Editor’s note: Jeff Solari of the Sports Chowdah column is taking a hiatus from writing for the BDN while he runs for public office, which is the BDN’s policy. Until the results of Tuesday’s election are final, the other members of the Sports Chowdah team will write the guest columns.
You ever trudge through the snow in February? You feel the uncertainty as to how deep your foot is going to sink down and you hope the crust is going to hold you up or maybe your foot will only push down five or six inches.
The worst-case scenario is that your foot is going to break through and your right leg is buried in snow up to your thigh and your left knee is touching your ear. It takes an Olympic squat record to push yourself back up and out of this hole but generally due to the stress on the snow’s surface, your left leg plunges into the snow as deep as the right leg is and now you’re submerged, the snow is suddenly up to your waist, it’s seeping over the top of your boots, soaking your socks and you’re frozen. In place and temperature, you’re frozen.
Speaking of futile trudging into a deep hole, the Patriots offense woke up after dressing up as Rip Van Winkle for the last two weeks. A buddy of mine, who is a Bills fan (a new development in 2020, I had never known one before) said Newton looked tentative.
I had to respond by saying that this was as decisive as Newton has looked since early September. I remarked in the fourth quarter when Newton took a snap and immediately fired a bullet to no one over the middle of the field that I actually didn’t hate the play, because at least Cam made a quick decision. Even if it wasn’t a positive play, I just wanted to see the quarterback make a decision even if it was the wrong one.
The positive strides Newton made down the stretch in this game shouldn’t be ignored because of the game-ending fumble, though it certainly overshadows the effort.
It’s an understatement to say that this was a big game. Not because it’s the Patriots first loss in Buffalo since Stevan Ridley was a rookie, but because this was the tipping point between the Patriots having a chance in the AFC East and potentially being sellers during Tuesday’s trade deadline.
A win over Buffalo would’ve kept the team competitive, justifiably or not, but they lost and now everything is on the table. The Patriots as sellers (haven’t been there since Clinton was the president) could be more active than they ever have been as buyers.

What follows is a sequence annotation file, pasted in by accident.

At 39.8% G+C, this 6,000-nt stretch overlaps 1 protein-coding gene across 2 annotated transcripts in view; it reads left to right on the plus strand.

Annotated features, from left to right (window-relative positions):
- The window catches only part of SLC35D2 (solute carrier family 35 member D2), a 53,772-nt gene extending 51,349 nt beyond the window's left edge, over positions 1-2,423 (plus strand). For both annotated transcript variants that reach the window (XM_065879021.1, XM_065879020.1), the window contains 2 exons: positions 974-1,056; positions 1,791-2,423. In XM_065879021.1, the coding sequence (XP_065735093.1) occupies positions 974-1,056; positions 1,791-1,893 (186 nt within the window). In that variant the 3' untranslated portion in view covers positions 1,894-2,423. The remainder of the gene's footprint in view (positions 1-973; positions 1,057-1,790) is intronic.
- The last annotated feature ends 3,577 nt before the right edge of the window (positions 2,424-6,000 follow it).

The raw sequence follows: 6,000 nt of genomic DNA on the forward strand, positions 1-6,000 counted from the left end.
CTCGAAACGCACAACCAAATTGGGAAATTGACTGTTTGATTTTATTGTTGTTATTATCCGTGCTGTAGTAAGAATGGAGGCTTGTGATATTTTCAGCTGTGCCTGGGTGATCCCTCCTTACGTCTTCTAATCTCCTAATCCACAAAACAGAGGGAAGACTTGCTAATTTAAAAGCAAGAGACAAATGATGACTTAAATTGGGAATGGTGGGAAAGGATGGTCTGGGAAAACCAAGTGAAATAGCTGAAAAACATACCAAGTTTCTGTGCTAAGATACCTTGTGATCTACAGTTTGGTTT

I would trade Stephon Gilmore. The cap is going to decrease next year and the Patriots likely won’t resign him this offseason, not with the emergence of J.C. Jackson as a legitimate top corner.
If I was New England, I would be talking to Dallas about Newton as well. The Cowboys, as bad as they are, can still win that putrid division, but they can’t do it with Ben DiNucci. Dallas will trade for Ryan Fitzpatrick or Newton. If I’m New England I try to get a draft pick or two for Newton and see what Jarrett Stidham has. I’m not a believer in Stidham but while you have the lab time already booked, you might as well carry out the experiments.
If Stidham isn’t the answer, you explore other options in the draft, or make a move for a quarterback named Matthew (Stafford or Ryan, I could be convinced of either one, but weirdly enough I think I’d be more excited for Stafford if only to give him the chance to finally play for a winner).
Tuesday is a huge day, a day that could change the course of history. For the country sure, but for the region of New England, the course has been altered since March. We’re simply exploring a new world, a new normal (I hate myself for typing that).
But for the love of God, whatever happens this week, just don’t lose to the Jets. I’d rather be buried up to my waist in snow until mud season than lose to the Jets next Monday.
Sterling Pingree is the senior staff writer for Jeff Solari’s Maine Sports Chowdah newsletter and a co-host of the 3 Point Stance Podcast with NFL veteran Mike DeVito and Aaron Jackson. An avid golfer, Pingree has been a member for more than a decade at Bangor Muni. He is a native of Kingfield and was a 4-year letterman in basketball and baseball at Mount Abram High School.